Test subjects


Getting serious about taking my Panasonic Lumix FZ200 out for a test run, I continued to notice that the images appeared noisy or grainy when inspected closely with zoom or cropping.  


The focal range and lens on this camera is fantastic, but I often like to crop images when identifying wildlife, for example bird watching.


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Other users have noticed this grit, attributing some of the effects to aggressive in-camera JPEG processing by Panasonic.  As a "bridge" camera with DSLR-like features, herein lies the compromise.  


I can get f2.8 aperture across the entire 24x zoom range, allowing in more light even for long distance shots.  But although DSLR's might offer a much higher quality result, they don't come at the portability or price-point of the FZ200.  Realistically, the overall results right out of the camera can be quite good, not leaving too much to complain about.









The FZ200 is the first non-DSLR camera to offer RAW data capture, so I decided to migrate to this more data-rich starting point and dive deeper into post-processing using Adobe Lightroom.  RAW format captures all native data from the sensor and records it in a large file, while most cameras process this information on the fly to record a smaller JPEG file.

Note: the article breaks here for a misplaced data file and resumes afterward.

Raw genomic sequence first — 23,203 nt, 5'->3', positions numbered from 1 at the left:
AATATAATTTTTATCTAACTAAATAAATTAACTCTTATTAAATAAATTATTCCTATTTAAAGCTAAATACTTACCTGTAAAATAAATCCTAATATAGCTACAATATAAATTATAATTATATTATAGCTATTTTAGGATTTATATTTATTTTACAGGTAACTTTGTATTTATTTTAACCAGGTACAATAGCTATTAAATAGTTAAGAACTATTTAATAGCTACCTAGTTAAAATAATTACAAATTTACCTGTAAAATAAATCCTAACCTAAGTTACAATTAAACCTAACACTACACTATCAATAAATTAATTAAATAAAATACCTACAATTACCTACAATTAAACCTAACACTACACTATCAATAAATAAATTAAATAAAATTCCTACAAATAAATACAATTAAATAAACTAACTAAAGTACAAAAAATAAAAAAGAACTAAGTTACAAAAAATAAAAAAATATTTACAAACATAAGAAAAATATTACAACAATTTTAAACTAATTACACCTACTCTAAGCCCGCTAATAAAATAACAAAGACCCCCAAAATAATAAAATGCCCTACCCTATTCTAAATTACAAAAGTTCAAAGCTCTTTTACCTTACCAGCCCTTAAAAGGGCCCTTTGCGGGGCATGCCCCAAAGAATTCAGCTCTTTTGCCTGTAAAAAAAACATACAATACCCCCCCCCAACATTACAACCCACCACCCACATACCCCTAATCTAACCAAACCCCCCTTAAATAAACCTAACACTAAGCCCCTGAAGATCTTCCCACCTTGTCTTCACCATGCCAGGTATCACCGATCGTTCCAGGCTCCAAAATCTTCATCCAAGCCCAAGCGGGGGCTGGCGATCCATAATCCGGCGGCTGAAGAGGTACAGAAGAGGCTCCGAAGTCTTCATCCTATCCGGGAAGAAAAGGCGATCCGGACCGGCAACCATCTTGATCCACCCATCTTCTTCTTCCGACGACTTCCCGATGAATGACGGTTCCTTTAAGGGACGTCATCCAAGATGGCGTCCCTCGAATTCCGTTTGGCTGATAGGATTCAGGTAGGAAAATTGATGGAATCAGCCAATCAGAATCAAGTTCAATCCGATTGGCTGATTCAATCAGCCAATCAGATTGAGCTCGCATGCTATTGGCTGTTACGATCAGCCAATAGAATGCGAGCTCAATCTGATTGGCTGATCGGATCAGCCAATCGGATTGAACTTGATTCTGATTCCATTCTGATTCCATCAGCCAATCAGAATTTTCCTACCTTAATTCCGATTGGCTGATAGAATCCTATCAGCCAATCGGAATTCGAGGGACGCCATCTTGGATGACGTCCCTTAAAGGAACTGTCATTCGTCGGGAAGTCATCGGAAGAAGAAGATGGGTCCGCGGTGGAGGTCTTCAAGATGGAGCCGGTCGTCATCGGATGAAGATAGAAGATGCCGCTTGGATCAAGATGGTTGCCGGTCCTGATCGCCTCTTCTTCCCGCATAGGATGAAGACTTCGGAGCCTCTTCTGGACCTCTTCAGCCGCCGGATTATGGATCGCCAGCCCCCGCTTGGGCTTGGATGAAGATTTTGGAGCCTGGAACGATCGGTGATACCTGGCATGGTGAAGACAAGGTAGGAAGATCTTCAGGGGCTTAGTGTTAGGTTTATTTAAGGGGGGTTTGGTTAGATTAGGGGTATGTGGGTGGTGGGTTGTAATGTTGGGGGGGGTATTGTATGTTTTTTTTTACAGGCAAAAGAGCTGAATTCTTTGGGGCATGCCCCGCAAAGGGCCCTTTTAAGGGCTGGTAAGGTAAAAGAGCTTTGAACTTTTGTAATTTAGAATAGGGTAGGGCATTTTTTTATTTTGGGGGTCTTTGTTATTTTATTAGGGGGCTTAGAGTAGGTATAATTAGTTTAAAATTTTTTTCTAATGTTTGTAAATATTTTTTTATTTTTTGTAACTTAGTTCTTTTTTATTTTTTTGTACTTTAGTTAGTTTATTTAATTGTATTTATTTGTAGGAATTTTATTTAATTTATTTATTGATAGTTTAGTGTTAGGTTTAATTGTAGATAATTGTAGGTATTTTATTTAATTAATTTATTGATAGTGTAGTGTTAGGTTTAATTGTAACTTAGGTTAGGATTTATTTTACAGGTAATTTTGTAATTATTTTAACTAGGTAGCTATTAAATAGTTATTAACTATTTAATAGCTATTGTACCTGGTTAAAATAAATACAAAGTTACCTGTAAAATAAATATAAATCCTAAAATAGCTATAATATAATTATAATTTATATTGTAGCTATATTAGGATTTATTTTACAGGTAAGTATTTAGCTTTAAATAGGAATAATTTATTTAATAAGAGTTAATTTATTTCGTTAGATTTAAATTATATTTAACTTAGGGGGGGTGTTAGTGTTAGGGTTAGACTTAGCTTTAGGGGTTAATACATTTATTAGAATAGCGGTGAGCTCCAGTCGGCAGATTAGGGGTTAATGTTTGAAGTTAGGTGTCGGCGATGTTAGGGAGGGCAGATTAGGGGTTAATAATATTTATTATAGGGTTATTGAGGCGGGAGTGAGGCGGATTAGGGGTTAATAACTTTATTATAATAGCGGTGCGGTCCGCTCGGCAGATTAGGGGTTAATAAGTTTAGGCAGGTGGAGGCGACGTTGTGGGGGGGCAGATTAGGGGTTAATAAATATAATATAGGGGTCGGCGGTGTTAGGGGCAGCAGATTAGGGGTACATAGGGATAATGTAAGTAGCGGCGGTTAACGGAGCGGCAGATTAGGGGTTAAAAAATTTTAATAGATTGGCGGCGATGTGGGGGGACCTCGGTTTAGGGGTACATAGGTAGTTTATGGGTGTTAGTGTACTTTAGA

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I enjoy data processing (old habits die hard) and already do a good deal of it with settings like exposure, highlights/shadows, contrast, tone-curves and white balance, the latter being especially important for underwater photos.  


My new challenge will be to understand and master noise suppression features like sharpening and luminance.  The goal is to bring out the details to look crisp, while minimizing artifacts like fuzzy edges or "fake" looking smoothness.  




I am currently comparing Panasonic's in-camera JPEG with my RAW file processing in Lightroom results.   I like to learn by trial and error, so my first few results were interesting... and I still have a lot to learn.  


Camera JPEG vs. RAW processing


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I tend to like my colors better and have noticed that Panasonic's leans more strongly in green/yellow tinges.  Some of my noise suppression was comparable, while in others the Panasonic "magic formula" seemed to produce a more "contrasty" photo.  Not expecting to beat their collective expertise overnight, I'll continue to refine my processing skills.


Wildlife of all shapes & sizes never ceases to entertain me and there are willing test subjects always to be found.  It's also fun to let the eyes and mind wander a bit to see what there is to see...










© M&M 2016